Salimah Mussani Wins the CPGA Women's Championship

Salimah Mussani Wins the CPGA Women's Championship


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Salimah Mussani wins 2007 Canadian PGA Women’s Championship presented by Aquafina

THORNHILL (August 1, 2007) – After a sweltering day on the golf course, Salimah Mussani of Burlington, Ontario came out on top as the winner of the 2007 Canadian PGA Women’s Championship presented by Aquafina at the Ladies’ Golf Club of Toronto in Thornhill, Ontario.

Mussani won by one shot over defending champion and first round leader Marie Josée Rouleau (St. Lambert, QC) to take home her first Canadian PGA Women’s title, shooting rounds of 70-72 for a 142 (-2) tournament total earning her the $5, 000 first prize.

“This is a tournament that you want to win. It means a lot to capture a Canadian PGA title and have my name on the trophy with the likes of the best in Canada,” says Mussani. “This course is so beautiful and the conditions were perfect, it couldn’t have gotten any better.”

Mussani, who sunk a hole-in-one in her practice round before the tournament, entered the final round today at two under par, putting her in third place and in the final pairing for the last round. “I started very confident today, I knew that I could definitely contend with the other players out there, and I knew that I just had to play my own game and not focus on anyone else. After I got that hole-in-one at my practice round, I knew there was something in the air, some good luck”.

“Yesterday I wasn’t hitting the ball that well, and today it felt like I was heading toward the same thing, my driver sucked, and it seemed as though the only thing saving me was my putter,” Mussani says of her game. “For some reason today I was so nervous, I think I was the most nervous I have ever been at a tournament, so I stopped paying attention to the leaderboard and just focused on my shots, I focused on a target and just reacted to that target. By just focusing on a target I really brought myself back down to where I could concentrate.”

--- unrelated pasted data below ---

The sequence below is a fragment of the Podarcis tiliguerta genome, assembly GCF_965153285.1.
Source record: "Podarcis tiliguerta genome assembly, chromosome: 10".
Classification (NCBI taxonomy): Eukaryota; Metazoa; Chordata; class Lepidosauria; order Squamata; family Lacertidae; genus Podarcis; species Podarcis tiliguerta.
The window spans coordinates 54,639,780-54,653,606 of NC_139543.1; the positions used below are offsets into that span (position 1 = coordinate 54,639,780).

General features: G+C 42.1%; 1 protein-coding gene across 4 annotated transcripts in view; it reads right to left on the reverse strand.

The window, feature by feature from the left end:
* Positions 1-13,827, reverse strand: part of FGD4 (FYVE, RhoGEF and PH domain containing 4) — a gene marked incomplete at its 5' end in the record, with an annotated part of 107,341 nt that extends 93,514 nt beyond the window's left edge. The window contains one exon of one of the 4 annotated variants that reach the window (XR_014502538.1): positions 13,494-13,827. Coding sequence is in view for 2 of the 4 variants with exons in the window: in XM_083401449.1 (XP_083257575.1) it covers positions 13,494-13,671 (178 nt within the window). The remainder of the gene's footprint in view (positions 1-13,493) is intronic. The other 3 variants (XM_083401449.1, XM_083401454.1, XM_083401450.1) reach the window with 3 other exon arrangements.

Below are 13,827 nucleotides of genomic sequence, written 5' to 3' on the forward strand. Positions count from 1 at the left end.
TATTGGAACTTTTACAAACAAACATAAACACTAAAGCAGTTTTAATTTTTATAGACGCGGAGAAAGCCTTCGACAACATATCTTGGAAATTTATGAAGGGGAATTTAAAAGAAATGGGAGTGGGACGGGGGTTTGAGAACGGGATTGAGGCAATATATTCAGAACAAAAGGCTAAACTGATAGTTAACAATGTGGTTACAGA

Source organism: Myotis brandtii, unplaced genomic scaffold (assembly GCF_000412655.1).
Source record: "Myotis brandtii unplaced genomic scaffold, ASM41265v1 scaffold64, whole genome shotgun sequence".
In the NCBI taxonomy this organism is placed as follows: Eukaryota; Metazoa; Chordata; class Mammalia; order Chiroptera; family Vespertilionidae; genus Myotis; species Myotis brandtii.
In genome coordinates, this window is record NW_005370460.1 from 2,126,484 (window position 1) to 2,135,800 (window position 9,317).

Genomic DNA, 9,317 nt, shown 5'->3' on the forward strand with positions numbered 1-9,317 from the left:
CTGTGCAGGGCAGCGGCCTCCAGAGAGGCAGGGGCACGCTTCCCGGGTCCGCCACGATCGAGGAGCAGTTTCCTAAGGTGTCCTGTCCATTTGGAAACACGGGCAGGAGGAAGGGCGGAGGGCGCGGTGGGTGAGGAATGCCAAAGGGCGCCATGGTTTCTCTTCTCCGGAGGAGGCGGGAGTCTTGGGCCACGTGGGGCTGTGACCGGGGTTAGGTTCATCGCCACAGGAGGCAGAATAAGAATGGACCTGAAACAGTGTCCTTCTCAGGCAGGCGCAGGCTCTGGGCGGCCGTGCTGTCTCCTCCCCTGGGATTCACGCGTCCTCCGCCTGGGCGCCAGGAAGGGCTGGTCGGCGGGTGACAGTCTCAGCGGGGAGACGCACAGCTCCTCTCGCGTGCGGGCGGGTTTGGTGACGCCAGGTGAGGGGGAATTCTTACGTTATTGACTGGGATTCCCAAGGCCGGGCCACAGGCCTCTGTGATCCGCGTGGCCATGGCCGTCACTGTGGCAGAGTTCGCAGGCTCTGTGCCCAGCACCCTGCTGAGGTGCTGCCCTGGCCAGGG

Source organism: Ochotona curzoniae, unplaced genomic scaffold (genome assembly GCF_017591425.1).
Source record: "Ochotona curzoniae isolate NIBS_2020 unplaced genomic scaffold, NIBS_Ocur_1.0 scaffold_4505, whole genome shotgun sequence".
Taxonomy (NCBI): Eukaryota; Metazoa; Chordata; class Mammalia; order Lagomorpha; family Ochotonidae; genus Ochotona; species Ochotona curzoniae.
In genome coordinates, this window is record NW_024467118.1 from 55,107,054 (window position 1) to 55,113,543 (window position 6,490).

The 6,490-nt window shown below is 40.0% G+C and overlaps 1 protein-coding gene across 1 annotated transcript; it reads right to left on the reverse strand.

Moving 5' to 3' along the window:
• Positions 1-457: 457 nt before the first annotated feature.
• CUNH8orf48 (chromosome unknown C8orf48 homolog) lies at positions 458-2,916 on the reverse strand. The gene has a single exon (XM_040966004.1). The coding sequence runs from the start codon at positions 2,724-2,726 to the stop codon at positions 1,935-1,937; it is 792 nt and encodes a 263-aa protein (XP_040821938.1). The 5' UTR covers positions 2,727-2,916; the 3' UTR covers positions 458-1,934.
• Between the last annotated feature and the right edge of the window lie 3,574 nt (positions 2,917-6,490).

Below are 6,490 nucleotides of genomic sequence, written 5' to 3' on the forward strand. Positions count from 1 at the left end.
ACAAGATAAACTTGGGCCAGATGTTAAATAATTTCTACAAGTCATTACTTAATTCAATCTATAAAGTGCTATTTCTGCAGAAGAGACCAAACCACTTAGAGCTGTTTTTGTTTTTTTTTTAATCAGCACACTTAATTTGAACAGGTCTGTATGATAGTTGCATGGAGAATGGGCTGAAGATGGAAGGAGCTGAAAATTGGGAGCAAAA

Mussani was diagnosed with Lupus in 1997, and most doctors believed that she should quit the game. Lupus is an incurable autoimmune disease that is triggered by stress and heat, two things that are abundant on the course. The disease has caused Mussani to pass out on the course, and withdraw from tournaments due to skin rashes, swelling, and general fatigue, so it was quite an impressive feat that Mussani could handle two days of competition with the humidex reaching over 40 degrees. While on the course, Mussani tries to avoid the high temperatures by using a heat repelling umbrella while ensuring that she is fully hydrated. “I told my caddie before my round today to make sure that I keep completely hydrated, I think I drank about a bottle of Aquafina per hole, I definitely drank my share of water out there, good thing they were the sponsor!”

Mussani is currently traveling on the Duramed FUTURES Tour, and has two top ten finishes to date; she placed fourth at the Lakeland Classic and tied for third at the El Paso Golf Classic. “I am actually leaving right now to drive down to New Hampshire for the next FUTURES tournament, I have to be there by 1PM and play in a pro-am, so I basically live out of my car right now.”